A U.S.-born cleric who has encouraged Muslims to kill American soldiers called for the killing of U.S. civilians in his first video released by a Yemeni offshoot of al-Qaida, providing the most overt link yet between the radical preacher and the terror group.
Dressed in a white Yemeni robe, turban and with a traditional jambiyah dagger tucked into his waistband, Anwar al-Awlaki used the 45-minute video posted Sunday to justify civilian deaths — and encourage them — by accusing the United States of intentionally killing a million Muslim civilians in Iraq, Afghanistan and elsewhere.
American civilians are to blame, he said, because "the American people, in general, are taking part in this and they elected this administration and they are financing the war."
"Those who might be killed in a plane are merely a drop of water in a sea," he said in the video in response to a question about Muslim groups that disapproved of the airliner plot because it targeted civilians.
Awlaki, who was born in New Mexico and is believed to be hiding in his parents' native Yemen, has used his personal website to encourage Muslims around the world to kill U.S. troops in Iraq.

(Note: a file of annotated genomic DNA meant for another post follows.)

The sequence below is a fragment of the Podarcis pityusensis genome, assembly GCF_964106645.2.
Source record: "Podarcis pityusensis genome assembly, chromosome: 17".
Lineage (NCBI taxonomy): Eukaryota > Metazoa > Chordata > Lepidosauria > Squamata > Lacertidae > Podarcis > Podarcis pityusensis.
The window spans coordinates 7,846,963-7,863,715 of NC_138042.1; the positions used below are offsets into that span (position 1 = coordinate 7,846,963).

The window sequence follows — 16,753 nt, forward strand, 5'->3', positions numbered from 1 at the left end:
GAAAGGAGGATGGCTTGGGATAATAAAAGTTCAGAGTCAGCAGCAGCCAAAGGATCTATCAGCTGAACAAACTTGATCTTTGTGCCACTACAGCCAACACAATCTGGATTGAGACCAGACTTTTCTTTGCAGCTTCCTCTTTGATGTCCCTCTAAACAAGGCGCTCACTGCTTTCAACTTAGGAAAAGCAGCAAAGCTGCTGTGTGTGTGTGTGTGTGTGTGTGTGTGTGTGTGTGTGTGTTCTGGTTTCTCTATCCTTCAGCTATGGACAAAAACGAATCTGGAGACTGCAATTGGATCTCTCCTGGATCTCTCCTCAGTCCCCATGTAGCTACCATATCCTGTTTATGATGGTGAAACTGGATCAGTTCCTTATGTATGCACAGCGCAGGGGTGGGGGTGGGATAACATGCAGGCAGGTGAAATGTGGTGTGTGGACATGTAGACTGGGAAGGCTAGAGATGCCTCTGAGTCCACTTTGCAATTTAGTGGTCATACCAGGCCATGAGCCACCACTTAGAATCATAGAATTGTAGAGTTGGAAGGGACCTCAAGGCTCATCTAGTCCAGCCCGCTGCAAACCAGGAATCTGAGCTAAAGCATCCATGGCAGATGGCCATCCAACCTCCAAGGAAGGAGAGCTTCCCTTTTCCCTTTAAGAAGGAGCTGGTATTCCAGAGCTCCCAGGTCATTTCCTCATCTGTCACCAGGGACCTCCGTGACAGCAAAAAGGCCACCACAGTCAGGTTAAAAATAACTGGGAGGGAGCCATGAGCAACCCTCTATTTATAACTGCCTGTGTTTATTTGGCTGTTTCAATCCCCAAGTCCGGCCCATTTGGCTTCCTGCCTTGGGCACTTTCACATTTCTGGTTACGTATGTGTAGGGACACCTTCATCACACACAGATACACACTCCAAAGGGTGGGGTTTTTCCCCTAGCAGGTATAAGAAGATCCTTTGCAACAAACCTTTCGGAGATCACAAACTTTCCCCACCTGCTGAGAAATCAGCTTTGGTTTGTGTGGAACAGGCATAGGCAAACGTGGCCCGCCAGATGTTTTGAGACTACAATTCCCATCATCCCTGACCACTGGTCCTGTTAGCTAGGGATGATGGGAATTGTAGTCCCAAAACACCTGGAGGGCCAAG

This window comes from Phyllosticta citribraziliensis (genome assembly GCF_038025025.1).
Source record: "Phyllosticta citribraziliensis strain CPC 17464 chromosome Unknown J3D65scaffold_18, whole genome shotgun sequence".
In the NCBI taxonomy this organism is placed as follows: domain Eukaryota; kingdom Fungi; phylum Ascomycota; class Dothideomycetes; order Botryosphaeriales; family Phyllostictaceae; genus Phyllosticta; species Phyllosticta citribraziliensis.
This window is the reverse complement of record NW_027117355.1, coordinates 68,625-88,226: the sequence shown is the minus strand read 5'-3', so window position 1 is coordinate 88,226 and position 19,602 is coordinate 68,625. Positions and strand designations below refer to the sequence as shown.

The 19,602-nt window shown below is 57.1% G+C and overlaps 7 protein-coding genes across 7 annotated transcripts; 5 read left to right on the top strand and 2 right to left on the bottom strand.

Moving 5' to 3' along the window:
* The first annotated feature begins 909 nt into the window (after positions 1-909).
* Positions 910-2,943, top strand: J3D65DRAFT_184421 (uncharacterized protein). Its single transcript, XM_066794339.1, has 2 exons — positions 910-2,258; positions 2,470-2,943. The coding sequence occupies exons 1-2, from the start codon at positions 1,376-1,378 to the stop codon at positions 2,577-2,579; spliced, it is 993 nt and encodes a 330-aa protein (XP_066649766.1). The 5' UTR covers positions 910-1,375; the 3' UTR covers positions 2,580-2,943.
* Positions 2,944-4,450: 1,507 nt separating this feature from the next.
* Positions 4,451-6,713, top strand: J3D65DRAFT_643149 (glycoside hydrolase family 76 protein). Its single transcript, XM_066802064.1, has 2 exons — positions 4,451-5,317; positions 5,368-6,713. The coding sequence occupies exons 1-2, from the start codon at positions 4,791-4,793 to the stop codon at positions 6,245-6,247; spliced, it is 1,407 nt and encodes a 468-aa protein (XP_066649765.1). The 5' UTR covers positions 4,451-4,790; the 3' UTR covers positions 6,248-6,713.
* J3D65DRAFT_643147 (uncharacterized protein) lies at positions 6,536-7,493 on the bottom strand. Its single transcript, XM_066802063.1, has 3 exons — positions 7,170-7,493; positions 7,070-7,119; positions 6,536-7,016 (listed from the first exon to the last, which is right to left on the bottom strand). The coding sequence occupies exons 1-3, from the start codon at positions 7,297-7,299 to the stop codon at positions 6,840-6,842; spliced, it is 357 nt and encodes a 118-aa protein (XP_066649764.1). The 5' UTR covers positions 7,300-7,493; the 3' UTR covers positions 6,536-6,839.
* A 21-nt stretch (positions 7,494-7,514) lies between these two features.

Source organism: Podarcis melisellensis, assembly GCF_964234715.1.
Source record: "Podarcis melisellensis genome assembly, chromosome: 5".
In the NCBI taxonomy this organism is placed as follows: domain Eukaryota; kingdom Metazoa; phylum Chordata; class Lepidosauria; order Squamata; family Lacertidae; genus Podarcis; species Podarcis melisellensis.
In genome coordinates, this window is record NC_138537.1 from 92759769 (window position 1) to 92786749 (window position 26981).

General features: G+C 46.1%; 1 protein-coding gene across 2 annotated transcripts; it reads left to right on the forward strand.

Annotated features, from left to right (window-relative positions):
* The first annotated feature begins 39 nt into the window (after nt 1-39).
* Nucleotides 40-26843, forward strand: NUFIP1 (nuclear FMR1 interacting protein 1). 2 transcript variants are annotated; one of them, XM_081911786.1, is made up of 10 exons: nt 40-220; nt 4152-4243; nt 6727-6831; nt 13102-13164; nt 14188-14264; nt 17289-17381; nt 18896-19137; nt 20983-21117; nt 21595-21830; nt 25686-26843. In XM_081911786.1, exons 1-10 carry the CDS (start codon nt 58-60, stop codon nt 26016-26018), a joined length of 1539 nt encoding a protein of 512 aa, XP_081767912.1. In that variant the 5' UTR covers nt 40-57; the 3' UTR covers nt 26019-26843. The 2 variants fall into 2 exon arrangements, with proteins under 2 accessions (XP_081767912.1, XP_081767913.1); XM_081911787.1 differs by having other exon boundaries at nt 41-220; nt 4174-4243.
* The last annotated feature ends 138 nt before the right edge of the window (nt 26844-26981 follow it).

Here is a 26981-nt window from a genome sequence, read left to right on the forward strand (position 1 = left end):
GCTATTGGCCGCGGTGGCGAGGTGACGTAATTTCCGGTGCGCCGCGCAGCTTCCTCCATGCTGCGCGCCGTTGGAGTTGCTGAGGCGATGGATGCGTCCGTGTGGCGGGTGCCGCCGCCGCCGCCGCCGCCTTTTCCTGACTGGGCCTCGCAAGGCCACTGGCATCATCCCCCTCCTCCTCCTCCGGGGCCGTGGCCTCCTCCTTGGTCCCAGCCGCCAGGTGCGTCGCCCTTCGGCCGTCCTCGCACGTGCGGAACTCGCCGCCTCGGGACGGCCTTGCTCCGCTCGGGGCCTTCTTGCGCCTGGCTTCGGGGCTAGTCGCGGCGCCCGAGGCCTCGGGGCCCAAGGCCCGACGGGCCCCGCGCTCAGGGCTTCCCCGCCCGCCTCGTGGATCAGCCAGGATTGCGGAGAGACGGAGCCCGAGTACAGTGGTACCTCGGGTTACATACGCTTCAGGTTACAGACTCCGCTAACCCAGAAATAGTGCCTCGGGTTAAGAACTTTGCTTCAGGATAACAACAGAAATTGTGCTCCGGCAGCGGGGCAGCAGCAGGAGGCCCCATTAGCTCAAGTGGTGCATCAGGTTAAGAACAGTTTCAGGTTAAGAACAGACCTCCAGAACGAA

He has emerged as a prominent al-Qaida recruiter and has been tied by U.S. intelligence to the 9/11 hijackers, the suspect in the November shooting at an Army base in Fort Hood, Texas, and the December attempt to blow up a U.S. jetliner bound for Detroit.
For U.S. officials, Awlaki is of particular concern because he is one of the few English-speaking radical clerics able to explain to young Muslims in America and other Western countries the philosophy of violent jihad.
Awlaki's direct role in al-Qaida — if any — remains unclear. The United States says he is an active participant, though members of his tribe have denied that.
Sunday's video, however, provides the clearest link yet between the cleric and the terror group.
It was produced by al-Qaida in the Arabian Peninsula's media arm, which touted the recording as its first interview with Awlaki.
In the months before the Fort Hood shooting, which killed 13 people, Awlaki exchanged e-mails with the alleged attacker, U.S. Maj. Nidal Malik Hasan. Hasan initiated the contacts, drawn by Awlaki's Internet sermons, and approached him for religious advice. Yemen's government says Awlaki is also suspected of contacts with Christmas bomber Umar Farouk Abdulmutallab, who traveled to Yemen last year.
Because of what U.S. officials view as Awlaki's growing role with al-Qaida, the Obama administration placed him on the CIA's list of targets for assassination — despite his American citizenship.